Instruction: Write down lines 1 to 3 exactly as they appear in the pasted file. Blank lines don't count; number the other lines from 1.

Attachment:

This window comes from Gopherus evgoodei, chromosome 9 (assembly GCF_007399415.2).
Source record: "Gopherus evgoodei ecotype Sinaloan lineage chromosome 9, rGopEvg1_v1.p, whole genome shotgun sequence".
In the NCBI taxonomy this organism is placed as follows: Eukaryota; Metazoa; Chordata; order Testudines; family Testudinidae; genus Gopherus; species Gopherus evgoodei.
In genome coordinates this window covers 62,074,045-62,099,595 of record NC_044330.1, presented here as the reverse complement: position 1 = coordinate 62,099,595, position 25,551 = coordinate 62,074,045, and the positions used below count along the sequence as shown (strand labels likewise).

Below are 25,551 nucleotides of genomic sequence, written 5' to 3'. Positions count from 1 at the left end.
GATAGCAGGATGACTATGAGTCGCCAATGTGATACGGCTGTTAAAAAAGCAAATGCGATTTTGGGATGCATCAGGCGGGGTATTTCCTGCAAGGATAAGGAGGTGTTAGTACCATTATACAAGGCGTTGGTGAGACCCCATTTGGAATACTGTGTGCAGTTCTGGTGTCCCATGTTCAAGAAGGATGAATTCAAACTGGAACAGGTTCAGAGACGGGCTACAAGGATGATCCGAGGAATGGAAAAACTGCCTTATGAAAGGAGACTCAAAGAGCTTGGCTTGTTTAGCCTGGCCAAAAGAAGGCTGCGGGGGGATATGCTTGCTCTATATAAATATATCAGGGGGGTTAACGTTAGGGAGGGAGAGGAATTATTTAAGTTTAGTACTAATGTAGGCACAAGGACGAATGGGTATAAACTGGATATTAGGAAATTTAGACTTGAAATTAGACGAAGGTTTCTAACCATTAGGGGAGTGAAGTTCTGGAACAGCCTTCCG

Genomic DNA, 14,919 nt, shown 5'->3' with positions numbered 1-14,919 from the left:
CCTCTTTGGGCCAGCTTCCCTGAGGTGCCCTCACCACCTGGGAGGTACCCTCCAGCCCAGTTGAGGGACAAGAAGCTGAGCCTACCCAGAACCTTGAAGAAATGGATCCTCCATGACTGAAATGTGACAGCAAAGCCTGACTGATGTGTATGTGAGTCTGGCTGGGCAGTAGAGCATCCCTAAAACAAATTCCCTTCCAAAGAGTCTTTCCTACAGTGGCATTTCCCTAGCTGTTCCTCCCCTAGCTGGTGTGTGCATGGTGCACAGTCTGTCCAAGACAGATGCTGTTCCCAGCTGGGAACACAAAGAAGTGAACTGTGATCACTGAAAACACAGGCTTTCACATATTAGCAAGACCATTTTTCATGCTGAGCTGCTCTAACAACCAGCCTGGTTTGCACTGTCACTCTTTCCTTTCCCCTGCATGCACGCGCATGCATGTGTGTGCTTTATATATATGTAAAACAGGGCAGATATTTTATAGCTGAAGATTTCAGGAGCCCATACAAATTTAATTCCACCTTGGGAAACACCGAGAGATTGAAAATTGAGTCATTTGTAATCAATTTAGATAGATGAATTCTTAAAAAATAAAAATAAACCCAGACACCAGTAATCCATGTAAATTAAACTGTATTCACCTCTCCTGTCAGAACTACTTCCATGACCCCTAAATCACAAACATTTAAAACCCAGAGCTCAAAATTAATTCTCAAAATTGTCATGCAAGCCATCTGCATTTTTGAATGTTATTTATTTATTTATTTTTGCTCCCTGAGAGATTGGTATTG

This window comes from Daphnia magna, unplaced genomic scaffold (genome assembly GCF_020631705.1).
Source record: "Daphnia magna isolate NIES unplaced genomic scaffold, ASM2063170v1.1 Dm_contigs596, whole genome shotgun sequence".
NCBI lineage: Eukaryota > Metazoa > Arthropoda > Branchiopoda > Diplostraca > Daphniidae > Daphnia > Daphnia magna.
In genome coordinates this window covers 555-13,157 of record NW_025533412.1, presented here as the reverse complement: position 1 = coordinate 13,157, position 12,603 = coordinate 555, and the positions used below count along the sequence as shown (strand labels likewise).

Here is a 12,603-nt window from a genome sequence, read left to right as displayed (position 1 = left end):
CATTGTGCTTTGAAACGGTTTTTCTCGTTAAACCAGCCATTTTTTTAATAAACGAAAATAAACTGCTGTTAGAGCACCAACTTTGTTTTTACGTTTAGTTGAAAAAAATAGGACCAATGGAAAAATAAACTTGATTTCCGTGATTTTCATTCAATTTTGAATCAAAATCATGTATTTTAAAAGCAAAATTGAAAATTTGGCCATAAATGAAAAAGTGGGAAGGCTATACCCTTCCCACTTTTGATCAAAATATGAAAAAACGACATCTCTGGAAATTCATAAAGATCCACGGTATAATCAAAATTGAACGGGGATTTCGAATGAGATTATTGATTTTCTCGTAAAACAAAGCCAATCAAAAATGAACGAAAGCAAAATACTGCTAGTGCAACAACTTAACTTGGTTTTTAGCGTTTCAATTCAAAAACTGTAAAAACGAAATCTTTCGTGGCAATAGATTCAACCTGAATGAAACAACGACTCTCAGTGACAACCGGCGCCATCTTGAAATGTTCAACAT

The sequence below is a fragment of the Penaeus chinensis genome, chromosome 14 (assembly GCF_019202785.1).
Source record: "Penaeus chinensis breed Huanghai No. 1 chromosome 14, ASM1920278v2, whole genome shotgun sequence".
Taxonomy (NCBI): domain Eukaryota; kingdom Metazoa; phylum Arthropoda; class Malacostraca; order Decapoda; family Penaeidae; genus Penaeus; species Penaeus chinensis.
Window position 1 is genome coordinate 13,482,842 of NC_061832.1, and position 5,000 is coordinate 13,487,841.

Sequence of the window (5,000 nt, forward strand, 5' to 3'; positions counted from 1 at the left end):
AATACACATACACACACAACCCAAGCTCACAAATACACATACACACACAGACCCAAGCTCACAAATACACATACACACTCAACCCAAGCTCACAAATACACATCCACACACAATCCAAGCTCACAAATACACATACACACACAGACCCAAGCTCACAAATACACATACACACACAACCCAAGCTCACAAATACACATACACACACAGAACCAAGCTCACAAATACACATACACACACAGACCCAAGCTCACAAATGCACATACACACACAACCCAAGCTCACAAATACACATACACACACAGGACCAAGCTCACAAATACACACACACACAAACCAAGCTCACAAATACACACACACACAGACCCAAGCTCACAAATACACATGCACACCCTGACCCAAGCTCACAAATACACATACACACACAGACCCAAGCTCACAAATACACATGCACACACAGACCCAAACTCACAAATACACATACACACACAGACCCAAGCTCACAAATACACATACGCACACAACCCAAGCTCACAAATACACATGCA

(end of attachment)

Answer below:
This window comes from Gopherus evgoodei, chromosome 9 (assembly GCF_007399415.2).
Source record: "Gopherus evgoodei ecotype Sinaloan lineage chromosome 9, rGopEvg1_v1.p, whole genome shotgun sequence".
In the NCBI taxonomy this organism is placed as follows: Eukaryota; Metazoa; Chordata; order Testudines; family Testudinidae; genus Gopherus; species Gopherus evgoodei.